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Today we saw the third week of the winter sitreps published by NHS England and NHS Improvement. The latest developments in the COVID-19 pandemic continue to impact the NHS and the continued surge in cases associated with the rapid spread of the Omicron variant is an ongoing concern for trust leaders.

Recent data (22 December) show over 95,000 COVID-19 cases in England alone, an increase of 39% since the week before. Hospital admissions and the number of patients in hospital have also seen increases of 55% and 11%, respectively.

On this third week of our NHS Winter Watch campaign, data highlight the ongoing pressures trusts are facing as the Omicron wave continues to rise.

Key headlines from winter sit reps (13 December – 19 December):

  • Pressures on ambulance services have reduced slightly, with a total of 83,545 patients arriving by ambulance this week (405 fewer than last week).

  • Ambulance handover delays also decreased this week, with 17% being delayed by 30 minutes or more (16,410 patients or 2,344 per day) and 7% of patients being delayed by 60 minutes or longer (up from 4.7% last year).

  • A&E diverts decreased to 13 this week (15 less than last week) and remain considerably lower than the 26 registered this time last year.

  • Adult critical care bed occupancy remained relatively stable at 80% but is still up from 77% last year.

  • General and acute bed occupancy decreased since last week but remains high at 92.3% (up from 88.8% last year).

  • Paediatric intensive care beds had occupancy rates of 81.2%, which is slightly up from 81.0% last week and considerably higher than the 66% observed last year. Neonatal intensive care bed occupancy rates also rose this week to 71.8% (up from 70.3%) and remain higher than the same time last year (65%).

  • There continues to be more patients staying in hospital longer than seven, 14 and 21 days. These numbers all increased from the week before and are up by 18%, 19% and 26% since last year, respectively.

  • The number of beds closed with diarrhoea and vomiting (D&V) and norovirus continued to increase this week to 318. This is considerably higher than this time last year (68).

These figures highlight the challenges that trusts are facing, not only from the usual winter pressures, but also due to the impact of the Omicron variant. Ambulance service figures reflect the ongoing demand, and while there was a slight decrease in ambulance arrivals this week, there were still 83,545 patients arriving by ambulance. Likewise, handover delays decreased from the previous week; however, these also remain high, with the number of patients delayed by 30 and 60 minutes both higher than this time last year.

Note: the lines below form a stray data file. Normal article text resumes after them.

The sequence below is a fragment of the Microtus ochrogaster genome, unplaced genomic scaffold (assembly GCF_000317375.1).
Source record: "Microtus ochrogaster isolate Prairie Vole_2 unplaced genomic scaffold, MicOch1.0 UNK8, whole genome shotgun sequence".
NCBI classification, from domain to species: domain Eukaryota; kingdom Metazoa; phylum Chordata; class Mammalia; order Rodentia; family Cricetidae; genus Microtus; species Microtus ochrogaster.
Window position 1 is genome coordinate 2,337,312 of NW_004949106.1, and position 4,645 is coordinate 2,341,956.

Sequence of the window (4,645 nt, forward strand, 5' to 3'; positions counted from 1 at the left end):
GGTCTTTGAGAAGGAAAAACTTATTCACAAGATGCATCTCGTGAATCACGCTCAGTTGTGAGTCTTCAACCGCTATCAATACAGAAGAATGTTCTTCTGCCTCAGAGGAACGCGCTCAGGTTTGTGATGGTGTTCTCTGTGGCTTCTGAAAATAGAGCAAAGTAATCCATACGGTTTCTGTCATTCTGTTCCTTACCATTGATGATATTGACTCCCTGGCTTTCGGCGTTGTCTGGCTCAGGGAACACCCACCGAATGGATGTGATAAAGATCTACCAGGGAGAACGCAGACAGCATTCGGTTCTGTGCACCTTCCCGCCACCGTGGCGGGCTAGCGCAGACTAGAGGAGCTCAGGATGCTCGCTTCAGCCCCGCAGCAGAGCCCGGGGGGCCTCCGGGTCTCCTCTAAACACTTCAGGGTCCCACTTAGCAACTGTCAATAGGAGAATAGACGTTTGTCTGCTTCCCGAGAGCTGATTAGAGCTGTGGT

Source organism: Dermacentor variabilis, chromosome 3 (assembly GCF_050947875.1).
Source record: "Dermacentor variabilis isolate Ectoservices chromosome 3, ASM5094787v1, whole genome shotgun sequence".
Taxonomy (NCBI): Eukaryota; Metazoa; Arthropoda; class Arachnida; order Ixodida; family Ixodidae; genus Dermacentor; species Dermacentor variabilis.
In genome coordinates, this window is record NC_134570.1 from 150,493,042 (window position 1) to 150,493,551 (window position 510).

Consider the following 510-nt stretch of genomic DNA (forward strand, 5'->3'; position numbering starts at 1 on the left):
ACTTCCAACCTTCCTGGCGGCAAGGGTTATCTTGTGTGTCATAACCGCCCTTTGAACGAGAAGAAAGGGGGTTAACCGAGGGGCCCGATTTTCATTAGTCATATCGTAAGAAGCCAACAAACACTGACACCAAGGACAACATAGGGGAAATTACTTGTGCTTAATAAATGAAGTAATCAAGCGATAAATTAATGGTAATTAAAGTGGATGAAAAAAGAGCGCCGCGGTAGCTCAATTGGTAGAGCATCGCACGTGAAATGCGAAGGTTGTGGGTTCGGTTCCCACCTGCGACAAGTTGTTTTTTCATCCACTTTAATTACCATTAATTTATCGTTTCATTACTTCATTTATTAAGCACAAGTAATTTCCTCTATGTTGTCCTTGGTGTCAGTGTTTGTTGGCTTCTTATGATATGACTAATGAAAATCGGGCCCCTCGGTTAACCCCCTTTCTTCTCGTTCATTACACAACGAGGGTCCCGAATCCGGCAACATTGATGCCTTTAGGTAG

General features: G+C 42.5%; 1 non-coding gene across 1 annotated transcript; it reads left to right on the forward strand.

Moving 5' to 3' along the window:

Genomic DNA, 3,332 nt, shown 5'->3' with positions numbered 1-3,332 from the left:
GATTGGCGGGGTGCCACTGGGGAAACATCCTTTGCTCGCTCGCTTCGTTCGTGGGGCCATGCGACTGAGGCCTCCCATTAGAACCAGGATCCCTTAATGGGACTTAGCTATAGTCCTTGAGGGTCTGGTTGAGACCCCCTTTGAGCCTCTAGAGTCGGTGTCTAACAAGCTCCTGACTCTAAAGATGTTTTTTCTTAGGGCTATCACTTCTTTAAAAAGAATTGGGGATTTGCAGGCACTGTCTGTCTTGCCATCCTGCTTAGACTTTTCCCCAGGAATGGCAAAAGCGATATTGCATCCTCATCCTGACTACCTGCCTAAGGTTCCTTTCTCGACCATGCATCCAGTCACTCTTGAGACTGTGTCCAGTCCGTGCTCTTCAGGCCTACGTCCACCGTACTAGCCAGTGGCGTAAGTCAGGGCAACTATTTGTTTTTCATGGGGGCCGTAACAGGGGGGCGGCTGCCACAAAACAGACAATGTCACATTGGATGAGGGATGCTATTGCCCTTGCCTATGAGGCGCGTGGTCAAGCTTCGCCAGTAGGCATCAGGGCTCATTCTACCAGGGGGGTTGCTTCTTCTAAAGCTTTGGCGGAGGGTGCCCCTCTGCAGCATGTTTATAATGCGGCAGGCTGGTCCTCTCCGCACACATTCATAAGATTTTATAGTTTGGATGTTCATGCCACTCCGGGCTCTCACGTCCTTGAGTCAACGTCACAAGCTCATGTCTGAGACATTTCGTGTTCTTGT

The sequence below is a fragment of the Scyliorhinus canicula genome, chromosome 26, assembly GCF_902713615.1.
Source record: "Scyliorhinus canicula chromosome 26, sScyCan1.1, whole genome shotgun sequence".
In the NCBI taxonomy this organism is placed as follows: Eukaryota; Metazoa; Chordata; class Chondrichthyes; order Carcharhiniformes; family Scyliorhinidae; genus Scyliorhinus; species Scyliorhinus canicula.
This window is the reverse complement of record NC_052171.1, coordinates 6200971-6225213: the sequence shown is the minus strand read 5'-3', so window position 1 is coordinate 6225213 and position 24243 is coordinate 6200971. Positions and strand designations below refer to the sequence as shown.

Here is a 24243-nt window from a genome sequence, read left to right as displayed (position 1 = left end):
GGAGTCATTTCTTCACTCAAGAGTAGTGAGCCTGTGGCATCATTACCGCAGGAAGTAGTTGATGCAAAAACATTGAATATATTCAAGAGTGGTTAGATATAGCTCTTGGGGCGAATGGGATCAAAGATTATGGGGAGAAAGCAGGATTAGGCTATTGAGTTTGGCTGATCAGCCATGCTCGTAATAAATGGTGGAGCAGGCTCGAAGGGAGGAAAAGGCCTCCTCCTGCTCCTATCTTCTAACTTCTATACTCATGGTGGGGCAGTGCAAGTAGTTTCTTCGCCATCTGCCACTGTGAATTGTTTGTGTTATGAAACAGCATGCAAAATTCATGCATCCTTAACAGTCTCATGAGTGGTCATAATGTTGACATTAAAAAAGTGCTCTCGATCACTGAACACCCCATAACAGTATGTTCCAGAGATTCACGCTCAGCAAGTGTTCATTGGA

Bed occupancy rates remain stable but are still high, with trusts having to manage COVID-19 patient care alongside ongoing workforce challenges. This week saw a considerable increase in the number of beds closed due to D&V as well.

As Omicron infections rapidly grow, it is expected that the numbers of COVID-19 admissions and hospitalisations will also rise, due to its highly contagious nature. In addition to this, an upsurge in cases will undoubtedly lead to staff shortages across the NHS, adding further pressure to this already challenging time. NHS staff continue to work relentlessly to deliver booster jabs and vaccinations; this week there were 4,611,191 total COVID-19 vaccinations delivered across England.

Staff absences show tangible real-time impact of Omicron

Responding to the latest winter reporting data from NHS England and NHS Improvement, the chief executive of NHS Providers, Chris Hopson said:

"These figures show how Omicron is having a tangible real-time impact on a service that was already operating beyond full stretch, through increased staff absences.

"This is a big worry for trust leaders who are doing all they can to support colleagues at this very challenging time.

"Absences due to COVID-19 are up nearly 40%, and with community infections surging ahead, that figure may well get worse before it gets better.

"The pressures on hospitals, mental health, community and ambulance services are intense.

"Hospital bed occupancy remains high, and despite some improvement, ambulance handover delays are a continuing cause for deep concern, reflecting wider pressure across the system.

"It's worrying to see delayed discharges have increased again for patients who are fit to go home or to other community settings.

"The next few weeks will present a huge test for the NHS on many fronts – coping with COVID-19, handling emergencies, working on the backlog where possible, and delivering boosters.

"Once again, staff are being asked to go the extra mile, working flat out through the holiday period.

"We owe them so much."